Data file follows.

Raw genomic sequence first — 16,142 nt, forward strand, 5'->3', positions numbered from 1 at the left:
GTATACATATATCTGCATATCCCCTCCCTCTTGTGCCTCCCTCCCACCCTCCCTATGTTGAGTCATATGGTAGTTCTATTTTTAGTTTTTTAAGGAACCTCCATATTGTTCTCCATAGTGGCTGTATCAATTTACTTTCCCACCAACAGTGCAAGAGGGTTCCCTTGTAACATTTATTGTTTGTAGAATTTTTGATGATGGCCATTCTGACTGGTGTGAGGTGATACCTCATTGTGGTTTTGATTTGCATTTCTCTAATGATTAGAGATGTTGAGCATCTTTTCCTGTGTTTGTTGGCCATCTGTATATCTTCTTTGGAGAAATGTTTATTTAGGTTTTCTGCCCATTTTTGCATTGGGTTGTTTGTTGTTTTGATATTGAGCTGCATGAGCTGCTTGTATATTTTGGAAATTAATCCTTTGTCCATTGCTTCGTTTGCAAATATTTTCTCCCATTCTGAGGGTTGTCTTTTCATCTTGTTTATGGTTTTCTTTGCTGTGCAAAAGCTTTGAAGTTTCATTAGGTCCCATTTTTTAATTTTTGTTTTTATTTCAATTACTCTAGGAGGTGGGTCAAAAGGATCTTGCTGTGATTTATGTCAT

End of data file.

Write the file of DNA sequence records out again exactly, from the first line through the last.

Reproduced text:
Raw genomic sequence first — 16,142 nt, forward strand, 5'->3', positions numbered from 1 at the left:
GTATACATATATCTGCATATCCCCTCCCTCTTGTGCCTCCCTCCCACCCTCCCTATGTTGAGTCATATGGTAGTTCTATTTTTAGTTTTTTAAGGAACCTCCATATTGTTCTCCATAGTGGCTGTATCAATTTACTTTCCCACCAACAGTGCAAGAGGGTTCCCTTGTAACATTTATTGTTTGTAGAATTTTTGATGATGGCCATTCTGACTGGTGTGAGGTGATACCTCATTGTGGTTTTGATTTGCATTTCTCTAATGATTAGAGATGTTGAGCATCTTTTCCTGTGTTTGTTGGCCATCTGTATATCTTCTTTGGAGAAATGTTTATTTAGGTTTTCTGCCCATTTTTGCATTGGGTTGTTTGTTGTTTTGATATTGAGCTGCATGAGCTGCTTGTATATTTTGGAAATTAATCCTTTGTCCATTGCTTCGTTTGCAAATATTTTCTCCCATTCTGAGGGTTGTCTTTTCATCTTGTTTATGGTTTTCTTTGCTGTGCAAAAGCTTTGAAGTTTCATTAGGTCCCATTTTTTAATTTTTGTTTTTATTTCAATTACTCTAGGAGGTGGGTCAAAAGGATCTTGCTGTGATTTATGTCAT